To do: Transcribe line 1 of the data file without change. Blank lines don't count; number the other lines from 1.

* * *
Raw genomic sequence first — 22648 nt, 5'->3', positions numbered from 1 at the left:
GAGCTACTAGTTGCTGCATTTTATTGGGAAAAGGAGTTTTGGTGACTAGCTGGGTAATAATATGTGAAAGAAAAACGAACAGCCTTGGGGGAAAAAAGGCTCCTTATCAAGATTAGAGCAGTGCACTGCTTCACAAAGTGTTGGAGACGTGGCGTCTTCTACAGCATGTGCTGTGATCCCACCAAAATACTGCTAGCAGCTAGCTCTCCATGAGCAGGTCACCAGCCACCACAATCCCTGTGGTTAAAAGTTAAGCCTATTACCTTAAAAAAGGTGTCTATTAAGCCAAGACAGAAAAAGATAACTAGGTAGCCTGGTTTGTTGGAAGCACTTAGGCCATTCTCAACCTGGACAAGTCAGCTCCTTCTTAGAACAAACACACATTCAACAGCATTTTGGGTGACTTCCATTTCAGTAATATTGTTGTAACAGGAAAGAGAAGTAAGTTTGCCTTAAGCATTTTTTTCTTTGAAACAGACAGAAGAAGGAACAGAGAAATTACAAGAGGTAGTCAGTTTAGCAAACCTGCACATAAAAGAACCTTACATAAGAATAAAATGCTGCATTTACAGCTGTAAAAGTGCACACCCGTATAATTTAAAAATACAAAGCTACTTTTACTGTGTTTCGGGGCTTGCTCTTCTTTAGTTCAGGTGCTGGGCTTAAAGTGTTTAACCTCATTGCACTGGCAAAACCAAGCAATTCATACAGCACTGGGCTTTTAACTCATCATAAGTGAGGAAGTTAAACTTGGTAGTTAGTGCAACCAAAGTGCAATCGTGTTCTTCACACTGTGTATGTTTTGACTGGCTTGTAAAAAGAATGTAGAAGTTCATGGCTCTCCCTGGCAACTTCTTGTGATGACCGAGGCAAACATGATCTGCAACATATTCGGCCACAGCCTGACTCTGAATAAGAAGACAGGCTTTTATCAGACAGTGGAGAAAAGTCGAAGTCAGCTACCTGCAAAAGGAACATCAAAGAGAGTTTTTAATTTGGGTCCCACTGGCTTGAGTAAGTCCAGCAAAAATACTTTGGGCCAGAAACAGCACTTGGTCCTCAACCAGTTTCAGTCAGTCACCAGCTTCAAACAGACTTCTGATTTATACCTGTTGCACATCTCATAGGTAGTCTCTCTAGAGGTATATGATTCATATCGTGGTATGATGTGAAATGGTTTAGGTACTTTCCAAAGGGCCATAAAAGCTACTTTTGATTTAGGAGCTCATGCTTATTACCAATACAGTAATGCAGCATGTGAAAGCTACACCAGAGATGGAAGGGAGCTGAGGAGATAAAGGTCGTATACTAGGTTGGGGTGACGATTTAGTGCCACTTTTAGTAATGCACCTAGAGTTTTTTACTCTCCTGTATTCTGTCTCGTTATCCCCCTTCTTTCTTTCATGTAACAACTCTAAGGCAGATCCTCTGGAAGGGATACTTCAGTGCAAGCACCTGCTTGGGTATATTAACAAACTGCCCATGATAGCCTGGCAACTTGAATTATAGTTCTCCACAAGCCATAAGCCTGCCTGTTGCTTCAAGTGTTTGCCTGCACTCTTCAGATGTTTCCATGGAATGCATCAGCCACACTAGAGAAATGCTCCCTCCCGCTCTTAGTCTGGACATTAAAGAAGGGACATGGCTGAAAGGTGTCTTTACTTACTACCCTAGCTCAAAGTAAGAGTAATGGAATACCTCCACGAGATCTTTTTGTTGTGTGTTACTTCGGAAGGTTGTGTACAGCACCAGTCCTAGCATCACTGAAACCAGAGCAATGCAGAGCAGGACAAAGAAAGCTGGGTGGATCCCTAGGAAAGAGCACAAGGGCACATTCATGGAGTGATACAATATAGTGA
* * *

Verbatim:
Raw genomic sequence first — 22648 nt, 5'->3', positions numbered from 1 at the left: